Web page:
A drastic rise in funeral costs has led to a huge increase in loved ones seeking help from Citizens Advice Scotland (CAS) with financial concerns over the past year.
‘The Cost of Saying Goodbye’, a report recently published by CAS, stated there had been a 35% increase on those seeking funeral help, after local authorities throughout Scotland raised fees for the basic cost of a funeral.
The report highlighted the disparity in costs across the country, with East Dunbartonshire’s total cost of £2,785 at one end of the scale, and the Western Isles costs considerably less at £694. The average cost of burial is now £1,273, and the report indicates that there is no real justification for the ‘postcode lottery’ of a significant variation between the local councils.
‘The Cost of Saying Goodbye’ report doesn’t take into consideration the additional aspects of a funeral, including the cost of a coffin, flowers or services of an undertaker. These further expenses often take the final cost of a funeral into several thousands of pounds; money that many people do not have at their immediate disposal.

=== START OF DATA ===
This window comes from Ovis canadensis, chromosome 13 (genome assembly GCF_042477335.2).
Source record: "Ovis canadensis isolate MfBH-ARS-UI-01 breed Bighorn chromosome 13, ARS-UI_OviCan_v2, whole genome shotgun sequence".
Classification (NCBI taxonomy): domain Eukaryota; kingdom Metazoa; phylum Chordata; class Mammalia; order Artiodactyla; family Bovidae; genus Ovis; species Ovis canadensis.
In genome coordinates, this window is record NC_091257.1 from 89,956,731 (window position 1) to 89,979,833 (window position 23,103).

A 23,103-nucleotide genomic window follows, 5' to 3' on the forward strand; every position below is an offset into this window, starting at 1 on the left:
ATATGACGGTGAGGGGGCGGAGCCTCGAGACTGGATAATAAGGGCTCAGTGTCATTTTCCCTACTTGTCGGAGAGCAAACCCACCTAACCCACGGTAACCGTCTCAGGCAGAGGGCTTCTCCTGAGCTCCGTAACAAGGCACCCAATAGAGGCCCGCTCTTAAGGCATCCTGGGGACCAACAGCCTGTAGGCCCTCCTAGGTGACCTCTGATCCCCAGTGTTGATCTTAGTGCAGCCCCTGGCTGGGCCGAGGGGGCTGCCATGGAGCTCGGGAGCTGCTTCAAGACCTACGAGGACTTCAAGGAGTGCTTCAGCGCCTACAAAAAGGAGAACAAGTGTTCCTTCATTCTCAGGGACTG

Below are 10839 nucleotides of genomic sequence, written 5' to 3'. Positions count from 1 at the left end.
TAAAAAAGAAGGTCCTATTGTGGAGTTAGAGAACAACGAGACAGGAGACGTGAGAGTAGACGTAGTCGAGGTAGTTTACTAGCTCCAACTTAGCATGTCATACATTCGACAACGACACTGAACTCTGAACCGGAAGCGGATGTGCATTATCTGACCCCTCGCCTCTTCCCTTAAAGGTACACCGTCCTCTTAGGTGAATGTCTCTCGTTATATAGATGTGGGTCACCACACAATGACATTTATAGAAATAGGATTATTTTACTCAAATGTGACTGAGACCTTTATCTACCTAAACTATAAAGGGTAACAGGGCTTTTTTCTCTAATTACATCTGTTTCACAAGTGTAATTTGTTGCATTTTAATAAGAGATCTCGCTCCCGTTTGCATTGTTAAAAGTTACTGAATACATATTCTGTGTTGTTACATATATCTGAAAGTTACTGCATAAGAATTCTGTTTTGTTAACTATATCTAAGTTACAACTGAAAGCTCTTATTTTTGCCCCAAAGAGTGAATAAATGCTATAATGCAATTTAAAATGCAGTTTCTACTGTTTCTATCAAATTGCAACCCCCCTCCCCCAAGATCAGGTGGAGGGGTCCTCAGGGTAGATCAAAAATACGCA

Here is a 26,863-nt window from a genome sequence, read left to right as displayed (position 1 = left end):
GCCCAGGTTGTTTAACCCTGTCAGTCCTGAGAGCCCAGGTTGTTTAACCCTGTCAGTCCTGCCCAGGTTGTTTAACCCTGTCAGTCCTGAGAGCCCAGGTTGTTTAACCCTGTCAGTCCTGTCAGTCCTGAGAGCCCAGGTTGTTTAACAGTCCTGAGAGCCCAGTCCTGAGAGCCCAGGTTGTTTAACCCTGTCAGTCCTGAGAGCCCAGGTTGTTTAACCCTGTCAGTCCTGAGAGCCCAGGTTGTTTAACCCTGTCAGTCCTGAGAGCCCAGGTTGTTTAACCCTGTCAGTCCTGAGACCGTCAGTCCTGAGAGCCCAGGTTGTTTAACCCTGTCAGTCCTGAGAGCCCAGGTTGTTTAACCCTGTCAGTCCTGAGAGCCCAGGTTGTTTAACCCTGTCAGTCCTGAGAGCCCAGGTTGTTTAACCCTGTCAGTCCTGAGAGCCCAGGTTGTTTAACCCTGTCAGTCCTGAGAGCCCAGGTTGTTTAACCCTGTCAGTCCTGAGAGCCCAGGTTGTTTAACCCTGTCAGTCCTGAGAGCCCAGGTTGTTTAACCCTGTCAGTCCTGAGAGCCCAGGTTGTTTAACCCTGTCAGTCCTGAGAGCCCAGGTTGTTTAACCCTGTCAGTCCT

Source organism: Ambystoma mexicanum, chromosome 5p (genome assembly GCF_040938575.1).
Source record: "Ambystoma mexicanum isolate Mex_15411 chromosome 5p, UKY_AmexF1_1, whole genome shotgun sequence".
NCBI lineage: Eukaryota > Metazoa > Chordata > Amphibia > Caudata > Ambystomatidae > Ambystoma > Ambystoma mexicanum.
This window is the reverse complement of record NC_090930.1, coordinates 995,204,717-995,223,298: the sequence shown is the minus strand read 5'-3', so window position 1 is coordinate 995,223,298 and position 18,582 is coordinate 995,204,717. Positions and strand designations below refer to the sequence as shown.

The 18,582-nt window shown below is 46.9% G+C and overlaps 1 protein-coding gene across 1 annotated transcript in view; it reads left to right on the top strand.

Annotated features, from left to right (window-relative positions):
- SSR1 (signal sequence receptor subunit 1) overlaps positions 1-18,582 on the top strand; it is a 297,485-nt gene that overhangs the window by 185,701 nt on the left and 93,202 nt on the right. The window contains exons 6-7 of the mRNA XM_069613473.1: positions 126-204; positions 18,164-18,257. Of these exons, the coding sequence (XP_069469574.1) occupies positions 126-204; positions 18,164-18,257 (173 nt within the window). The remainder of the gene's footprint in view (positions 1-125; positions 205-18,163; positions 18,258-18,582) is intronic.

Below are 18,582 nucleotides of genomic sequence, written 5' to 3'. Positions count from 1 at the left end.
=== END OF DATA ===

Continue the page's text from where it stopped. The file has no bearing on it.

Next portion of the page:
Few individuals have the unfortunate task of organising several funerals, therefore most people will be unfamiliar with the process and what a ‘reasonable’ cost should be.
There are, however, alternative methods of payment and many grieving families may find comfort knowing that the deceased’s bank will be willing to meet the debt almost immediately (provided the deceased’s bank account has sufficient funds).
Making a Will – alleviating the burden
The recent rise in funeral costs places an imposing burden on those left behind, particularly at a time when many people are struggling with the cost of living. The recent changes reaffirm the importance of making a Will and planning for the inevitable, in turn reducing financial implications and stress on grieving relatives.